Paul W S Anderson, the adventurous auteur-director who helmed three of the survival-horror Resident Evil
franchise movies, brings the venture to an exhaustingly rapid "end" with Resident Evil: The Final Chapter. And although you might be thankful that the high and low anthology is finally "over", you won't like the fact that it, like most other editions of the RE firebrand, ends with little substance, depth or coherence.
But then the pulp fiction (apparently Anderson's meteir), with its spellbinding post-apocalyptic cinematics, grotesque mutagens and zombies, a sleek mercenary and her high-velocity athleticism, gripping combat choreography, and fluid and fast-paced camera angles, is not intended to inspire Shakespeare. It was created for the low-hanging action junkie, and there clearly appear to be enough of them.
Alice (Milla Jovovich, who is incidentally married to Anderson) wakes up amid a decimated Washington DC (probably a result of the dreaded battle foretold in 2012's RE: Retribution) and finds out that the organization she has worked for - Umbrella Corporation - was behind releasing the T-Virus that triggered a major extinction event on earth. Red Queen (Ever Gabo Anderson, Jovovich's and Anderson's daughter), Umbrella Corporation's bioweapons research lab HIVE's lead artificial intelligence (AI) bot and Alice's arch-nemesis, turns against her creators as she was originally coded to override commands that posed a threat to humans and save the species when the time comes.
So, the AI, who is modeled after Alice and her sentience, tells Alice about an airborne anti-virus that will eradicate the disease. And it is available with the HIVE inside a vial. Alice escapes the nuclear wasteland (DC) and forms a team of survivor-rebels in a safe zone to obtain the anti-virus and stop Umbrella Corp founder Dr. Alexander Isaacs (Iain Glen, who plays Ser Jorah Mormont in TV series Game Of Thrones). But Isaacs isn't who he seems to be, and neither is Alice whose past is as elusive as the mystery behind the lost fragments of her memories since the original Resident Evil (2002)
The Final Chapter (TFC) is a retcon, and that forms the crux of the plot twist. But being told in retrospective is not the film's weakness - the hasty direction which tries to ride the movie to an early grave, is. You can't help wondering how this film could have benefited from a slower and more cogent script while keeping the fiery-livewire Jovovich's impressive acrobatics intact. The entire movie is a rapid-fire round with Alice escaping ginormous zombie hordes, killing mutant humans and feral hounds, dodging typical Hollywood background explosions without as much as a scratch, zip-lining and grappling amid unrealistic backgrounds, and delivering hollow dialogues, all without telling you an articulate story. And this starts to exhaust even the audiences that came just for that. Perhaps too much of anything can be bad.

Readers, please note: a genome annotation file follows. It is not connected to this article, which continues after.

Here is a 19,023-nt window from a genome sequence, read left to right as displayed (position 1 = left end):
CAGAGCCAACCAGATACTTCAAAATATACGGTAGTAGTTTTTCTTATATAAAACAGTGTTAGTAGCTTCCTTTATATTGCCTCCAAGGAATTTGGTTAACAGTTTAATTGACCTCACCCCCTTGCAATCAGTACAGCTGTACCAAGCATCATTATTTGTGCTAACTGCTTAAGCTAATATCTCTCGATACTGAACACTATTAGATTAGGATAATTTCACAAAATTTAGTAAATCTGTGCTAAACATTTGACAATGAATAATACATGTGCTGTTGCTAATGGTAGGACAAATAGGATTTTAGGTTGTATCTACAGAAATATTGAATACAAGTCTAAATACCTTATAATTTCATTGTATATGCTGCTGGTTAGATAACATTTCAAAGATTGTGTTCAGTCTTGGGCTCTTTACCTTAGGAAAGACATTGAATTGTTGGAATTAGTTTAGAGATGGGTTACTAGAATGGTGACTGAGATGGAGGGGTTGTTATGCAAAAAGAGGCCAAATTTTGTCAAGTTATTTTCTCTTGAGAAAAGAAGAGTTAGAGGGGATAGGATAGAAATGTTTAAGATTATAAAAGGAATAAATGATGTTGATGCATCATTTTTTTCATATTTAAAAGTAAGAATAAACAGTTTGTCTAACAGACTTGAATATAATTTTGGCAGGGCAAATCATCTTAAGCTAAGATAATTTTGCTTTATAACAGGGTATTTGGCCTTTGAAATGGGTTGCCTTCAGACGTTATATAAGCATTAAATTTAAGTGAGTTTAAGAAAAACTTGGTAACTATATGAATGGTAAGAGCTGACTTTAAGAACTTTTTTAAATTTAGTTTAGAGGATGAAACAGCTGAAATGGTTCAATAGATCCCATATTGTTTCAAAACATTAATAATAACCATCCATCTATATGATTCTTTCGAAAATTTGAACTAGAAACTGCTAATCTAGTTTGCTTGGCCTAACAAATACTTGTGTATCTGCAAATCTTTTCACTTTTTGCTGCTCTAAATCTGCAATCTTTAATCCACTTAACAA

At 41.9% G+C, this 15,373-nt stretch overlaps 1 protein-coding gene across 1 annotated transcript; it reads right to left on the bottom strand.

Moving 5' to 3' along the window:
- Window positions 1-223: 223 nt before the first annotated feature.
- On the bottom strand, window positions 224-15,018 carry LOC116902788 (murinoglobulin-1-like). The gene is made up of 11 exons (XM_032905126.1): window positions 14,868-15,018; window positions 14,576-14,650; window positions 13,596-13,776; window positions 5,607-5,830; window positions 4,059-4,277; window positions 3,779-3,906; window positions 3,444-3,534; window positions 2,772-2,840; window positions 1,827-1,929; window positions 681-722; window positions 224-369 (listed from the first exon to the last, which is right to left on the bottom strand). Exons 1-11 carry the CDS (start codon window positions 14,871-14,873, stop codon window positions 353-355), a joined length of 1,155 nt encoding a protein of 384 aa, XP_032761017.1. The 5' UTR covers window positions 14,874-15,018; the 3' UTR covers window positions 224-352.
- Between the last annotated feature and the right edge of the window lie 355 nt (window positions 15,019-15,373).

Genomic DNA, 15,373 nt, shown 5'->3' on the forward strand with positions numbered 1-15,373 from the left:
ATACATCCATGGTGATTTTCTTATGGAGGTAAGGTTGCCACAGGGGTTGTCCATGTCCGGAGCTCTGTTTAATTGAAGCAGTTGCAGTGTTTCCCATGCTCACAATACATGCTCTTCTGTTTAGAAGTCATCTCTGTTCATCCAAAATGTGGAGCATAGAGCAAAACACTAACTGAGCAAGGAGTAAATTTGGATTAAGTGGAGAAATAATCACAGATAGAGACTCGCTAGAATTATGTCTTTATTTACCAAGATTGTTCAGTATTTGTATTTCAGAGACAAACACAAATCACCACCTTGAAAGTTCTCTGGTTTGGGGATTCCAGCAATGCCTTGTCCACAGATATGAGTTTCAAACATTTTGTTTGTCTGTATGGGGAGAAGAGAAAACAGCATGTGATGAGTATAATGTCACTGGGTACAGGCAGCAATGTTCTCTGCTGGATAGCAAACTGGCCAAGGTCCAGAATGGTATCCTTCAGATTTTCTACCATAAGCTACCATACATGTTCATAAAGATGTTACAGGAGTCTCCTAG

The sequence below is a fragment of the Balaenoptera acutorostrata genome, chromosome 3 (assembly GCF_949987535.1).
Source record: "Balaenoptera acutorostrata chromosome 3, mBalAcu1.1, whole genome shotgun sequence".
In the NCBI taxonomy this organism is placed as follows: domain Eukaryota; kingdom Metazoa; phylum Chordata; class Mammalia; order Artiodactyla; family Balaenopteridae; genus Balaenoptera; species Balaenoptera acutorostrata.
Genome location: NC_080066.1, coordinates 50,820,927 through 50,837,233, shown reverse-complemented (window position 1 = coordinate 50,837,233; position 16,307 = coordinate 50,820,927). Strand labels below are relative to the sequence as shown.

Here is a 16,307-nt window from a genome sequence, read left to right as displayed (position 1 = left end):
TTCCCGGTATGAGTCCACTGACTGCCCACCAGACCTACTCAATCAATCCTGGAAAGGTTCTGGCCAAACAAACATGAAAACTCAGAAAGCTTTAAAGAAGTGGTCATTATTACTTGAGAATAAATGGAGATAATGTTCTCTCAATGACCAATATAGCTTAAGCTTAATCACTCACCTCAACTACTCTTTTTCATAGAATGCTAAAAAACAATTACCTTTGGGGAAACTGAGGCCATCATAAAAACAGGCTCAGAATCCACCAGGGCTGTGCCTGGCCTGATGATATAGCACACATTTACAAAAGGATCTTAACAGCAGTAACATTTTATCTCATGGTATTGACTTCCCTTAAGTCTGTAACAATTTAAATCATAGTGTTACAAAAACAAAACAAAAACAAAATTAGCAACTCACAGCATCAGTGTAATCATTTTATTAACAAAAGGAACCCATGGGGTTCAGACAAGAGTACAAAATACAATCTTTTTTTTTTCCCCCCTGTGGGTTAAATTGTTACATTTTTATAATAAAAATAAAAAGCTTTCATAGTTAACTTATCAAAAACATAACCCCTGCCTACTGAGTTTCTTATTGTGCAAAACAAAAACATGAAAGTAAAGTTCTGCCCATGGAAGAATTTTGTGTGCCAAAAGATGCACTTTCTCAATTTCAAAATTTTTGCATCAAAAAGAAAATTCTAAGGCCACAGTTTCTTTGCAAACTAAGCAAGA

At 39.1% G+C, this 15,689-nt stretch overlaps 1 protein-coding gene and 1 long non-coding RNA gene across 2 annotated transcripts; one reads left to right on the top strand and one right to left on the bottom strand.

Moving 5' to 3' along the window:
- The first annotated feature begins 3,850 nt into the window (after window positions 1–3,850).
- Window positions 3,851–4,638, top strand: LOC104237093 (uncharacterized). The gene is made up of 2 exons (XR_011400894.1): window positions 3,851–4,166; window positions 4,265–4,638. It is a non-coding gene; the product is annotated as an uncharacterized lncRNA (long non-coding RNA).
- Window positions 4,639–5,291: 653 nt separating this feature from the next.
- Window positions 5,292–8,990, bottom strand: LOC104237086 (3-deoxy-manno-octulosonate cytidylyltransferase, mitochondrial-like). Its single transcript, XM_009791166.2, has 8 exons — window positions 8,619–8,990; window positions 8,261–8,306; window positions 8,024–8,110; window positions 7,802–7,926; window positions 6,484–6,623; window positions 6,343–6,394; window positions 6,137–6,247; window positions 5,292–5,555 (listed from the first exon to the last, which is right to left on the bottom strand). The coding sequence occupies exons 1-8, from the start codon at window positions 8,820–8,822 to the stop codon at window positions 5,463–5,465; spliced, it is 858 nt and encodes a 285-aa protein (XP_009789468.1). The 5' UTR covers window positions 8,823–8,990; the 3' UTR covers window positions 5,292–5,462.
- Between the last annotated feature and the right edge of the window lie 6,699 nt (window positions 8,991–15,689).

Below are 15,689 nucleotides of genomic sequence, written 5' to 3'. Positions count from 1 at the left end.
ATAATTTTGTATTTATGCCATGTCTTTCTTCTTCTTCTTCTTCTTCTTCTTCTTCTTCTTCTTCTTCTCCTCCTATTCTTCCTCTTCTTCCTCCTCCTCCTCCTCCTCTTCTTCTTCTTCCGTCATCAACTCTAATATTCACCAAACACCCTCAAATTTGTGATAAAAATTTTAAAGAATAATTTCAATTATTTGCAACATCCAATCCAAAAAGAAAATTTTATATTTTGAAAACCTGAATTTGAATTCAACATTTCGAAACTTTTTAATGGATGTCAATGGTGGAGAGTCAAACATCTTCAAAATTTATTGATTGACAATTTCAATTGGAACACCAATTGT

Another way the movie could have been better is with more pondering on political expediency which it begins to explore with the ambitions of Umbrella Corporation and their influence on global politics which may have been the reason behind the ultimate "doom". But soon it subverts the ensuing political theme and uses the main man in question, Isaacs, played by a highly-skilled actor, only as the big, bad final boss.
TFC almost fails on the sci-fi front, too. There is one vial of antidote for all species on Earth. The logic of the film is that since the medicine is airborne, it will be carried by trade winds across the globe and cure all the infected in a few years. They perhaps didn't mull over gas concentrations and their relation to diffusion rates. That amount of medicine in a 2-inch (diameter) test tube would probably be enough for a family of four and would evanesce within a few cubic metres of volume. A proper explanation hasn't been provided by the creators.
But on the plus side, it has ideas on how the humans can hide out in cryo-chambers deep in the heart of the earth during events of mass extinctions.
Ukrainian actress Jovovich proves her inner mettle once again in this highly empowering role. While a few stunts were performed by a body double (Olivia Jackson), Jovovich's own moves are swift and blindsiding. She fits into the character of a cybernetically enhanced woman built only for two purposes - running & killing - perfectly. Her emoting is wooden during the fight sequences, but that is just how Alicia the character is supposed to be.
Iaian Glen enhances Jovovich, and is himself egregious. He carries part of the weight of the crumbling movie on his shoulders. It is difficult to see him turn into a villain after donning the role of a loyal, atoning knight in GoT.
The rest of the supporting cast have little to do and appear only as Alicia's sidekicks, and the film's scapegoats, as they all perish one by one.
Glen MacPherson's cinematography blows you away with the rapid stop-and-zoom camera angles, artistic rendition of gadgets and vehicles, concept creatures that look close to sci-fi macabre artist H R Giger's works, and the entire litho-rendition of the doomsday scenario. The movie has been shot by The Red Epic camera system in 4K resolution on 2D, and then digitally remastered onto 3D. This gives the cinematics the futuristic feel necessary for a movie of this genre.
If the visuals aren't pleasing enough, Paul Haslinger's beats and riffs are engaging and give some tense moments. His soundtrack, although not even close to the original video game's melancholic doom, empowers the innumerable jumpscares.
Oh, and for those wondering about the double quotes on "end" in the intro of this review, you will find out why, at the end of the film. This movie will not be a smash hit among critics or those who have played the original game, and fails to end the series with a bang. For those who like only shock-value and Jovovich, it is a good one-time watch.